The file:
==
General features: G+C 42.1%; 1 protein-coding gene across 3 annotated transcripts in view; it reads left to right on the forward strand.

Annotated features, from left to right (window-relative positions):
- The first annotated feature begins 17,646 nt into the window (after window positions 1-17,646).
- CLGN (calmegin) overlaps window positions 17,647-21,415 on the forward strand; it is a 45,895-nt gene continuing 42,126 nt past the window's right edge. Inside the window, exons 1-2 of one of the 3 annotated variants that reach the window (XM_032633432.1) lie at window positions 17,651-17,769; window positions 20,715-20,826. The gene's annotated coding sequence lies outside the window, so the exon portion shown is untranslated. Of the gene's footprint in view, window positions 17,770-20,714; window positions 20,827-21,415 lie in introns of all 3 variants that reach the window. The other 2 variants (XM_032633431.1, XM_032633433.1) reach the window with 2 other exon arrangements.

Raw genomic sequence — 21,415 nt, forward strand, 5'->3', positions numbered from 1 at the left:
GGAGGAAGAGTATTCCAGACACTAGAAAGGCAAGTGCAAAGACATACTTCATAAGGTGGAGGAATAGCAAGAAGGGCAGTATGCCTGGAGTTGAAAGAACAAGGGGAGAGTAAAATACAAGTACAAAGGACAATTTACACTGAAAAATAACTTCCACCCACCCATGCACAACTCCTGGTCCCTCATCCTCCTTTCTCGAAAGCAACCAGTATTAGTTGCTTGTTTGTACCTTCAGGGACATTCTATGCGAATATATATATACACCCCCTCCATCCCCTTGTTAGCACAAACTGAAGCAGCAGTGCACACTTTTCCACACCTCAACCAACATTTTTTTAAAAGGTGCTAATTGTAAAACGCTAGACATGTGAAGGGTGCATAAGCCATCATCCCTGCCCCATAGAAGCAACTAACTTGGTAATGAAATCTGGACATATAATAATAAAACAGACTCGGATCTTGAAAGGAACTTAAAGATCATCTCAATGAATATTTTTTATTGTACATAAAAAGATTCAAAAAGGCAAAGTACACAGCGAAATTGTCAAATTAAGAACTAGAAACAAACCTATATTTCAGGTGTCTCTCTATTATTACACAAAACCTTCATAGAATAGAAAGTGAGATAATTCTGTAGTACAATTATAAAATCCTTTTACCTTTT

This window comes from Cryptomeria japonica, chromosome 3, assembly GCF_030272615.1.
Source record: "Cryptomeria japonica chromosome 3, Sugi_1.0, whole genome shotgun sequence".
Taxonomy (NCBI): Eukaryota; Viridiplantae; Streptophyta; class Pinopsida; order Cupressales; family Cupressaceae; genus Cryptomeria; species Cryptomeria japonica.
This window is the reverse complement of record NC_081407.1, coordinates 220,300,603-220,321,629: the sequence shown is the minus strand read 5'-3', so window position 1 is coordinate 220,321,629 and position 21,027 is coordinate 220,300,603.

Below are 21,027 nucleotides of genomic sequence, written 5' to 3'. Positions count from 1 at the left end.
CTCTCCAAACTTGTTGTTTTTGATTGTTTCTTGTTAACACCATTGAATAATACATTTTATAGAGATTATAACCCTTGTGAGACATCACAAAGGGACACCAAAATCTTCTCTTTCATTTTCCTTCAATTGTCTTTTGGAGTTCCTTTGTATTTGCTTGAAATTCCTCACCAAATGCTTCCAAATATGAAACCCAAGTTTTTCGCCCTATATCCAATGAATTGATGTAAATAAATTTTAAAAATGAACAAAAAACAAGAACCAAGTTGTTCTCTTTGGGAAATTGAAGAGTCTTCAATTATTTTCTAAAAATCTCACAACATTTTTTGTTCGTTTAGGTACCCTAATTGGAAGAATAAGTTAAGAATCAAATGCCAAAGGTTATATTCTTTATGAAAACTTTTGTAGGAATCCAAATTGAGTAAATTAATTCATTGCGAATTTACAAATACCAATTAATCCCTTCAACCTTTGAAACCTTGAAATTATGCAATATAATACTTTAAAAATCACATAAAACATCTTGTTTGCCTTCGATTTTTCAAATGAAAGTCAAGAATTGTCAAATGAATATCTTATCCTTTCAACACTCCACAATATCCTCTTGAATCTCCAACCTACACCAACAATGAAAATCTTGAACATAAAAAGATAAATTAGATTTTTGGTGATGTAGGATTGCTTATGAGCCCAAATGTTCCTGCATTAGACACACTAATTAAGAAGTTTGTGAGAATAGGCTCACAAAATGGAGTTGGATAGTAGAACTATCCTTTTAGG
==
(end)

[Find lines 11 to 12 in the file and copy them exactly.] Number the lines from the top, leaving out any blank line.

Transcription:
Below are 21,027 nucleotides of genomic sequence, written 5' to 3'. Positions count from 1 at the left end.
CTCTCCAAACTTGTTGTTTTTGATTGTTTCTTGTTAACACCATTGAATAATACATTTTATAGAGATTATAACCCTTGTGAGACATCACAAAGGGACACCAAAATCTTCTCTTTCATTTTCCTTCAATTGTCTTTTGGAGTTCCTTTGTATTTGCTTGAAATTCCTCACCAAATGCTTCCAAATATGAAACCCAAGTTTTTCGCCCTATATCCAATGAATTGATGTAAATAAATTTTAAAAATGAACAAAAAACAAGAACCAAGTTGTTCTCTTTGGGAAATTGAAGAGTCTTCAATTATTTTCTAAAAATCTCACAACATTTTTTGTTCGTTTAGGTACCCTAATTGGAAGAATAAGTTAAGAATCAAATGCCAAAGGTTATATTCTTTATGAAAACTTTTGTAGGAATCCAAATTGAGTAAATTAATTCATTGCGAATTTACAAATACCAATTAATCCCTTCAACCTTTGAAACCTTGAAATTATGCAATATAATACTTTAAAAATCACATAAAACATCTTGTTTGCCTTCGATTTTTCAAATGAAAGTCAAGAATTGTCAAATGAATATCTTATCCTTTCAACACTCCACAATATCCTCTTGAATCTCCAACCTACACCAACAATGAAAATCTTGAACATAAAAAGATAAATTAGATTTTTGGTGATGTAGGATTGCTTATGAGCCCAAATGTTCCTGCATTAGACACACTAATTAAGAAGTTTGTGAGAATAGGCTCACAAAATGGAGTTGGATAGTAGAACTATCCTTTTAGG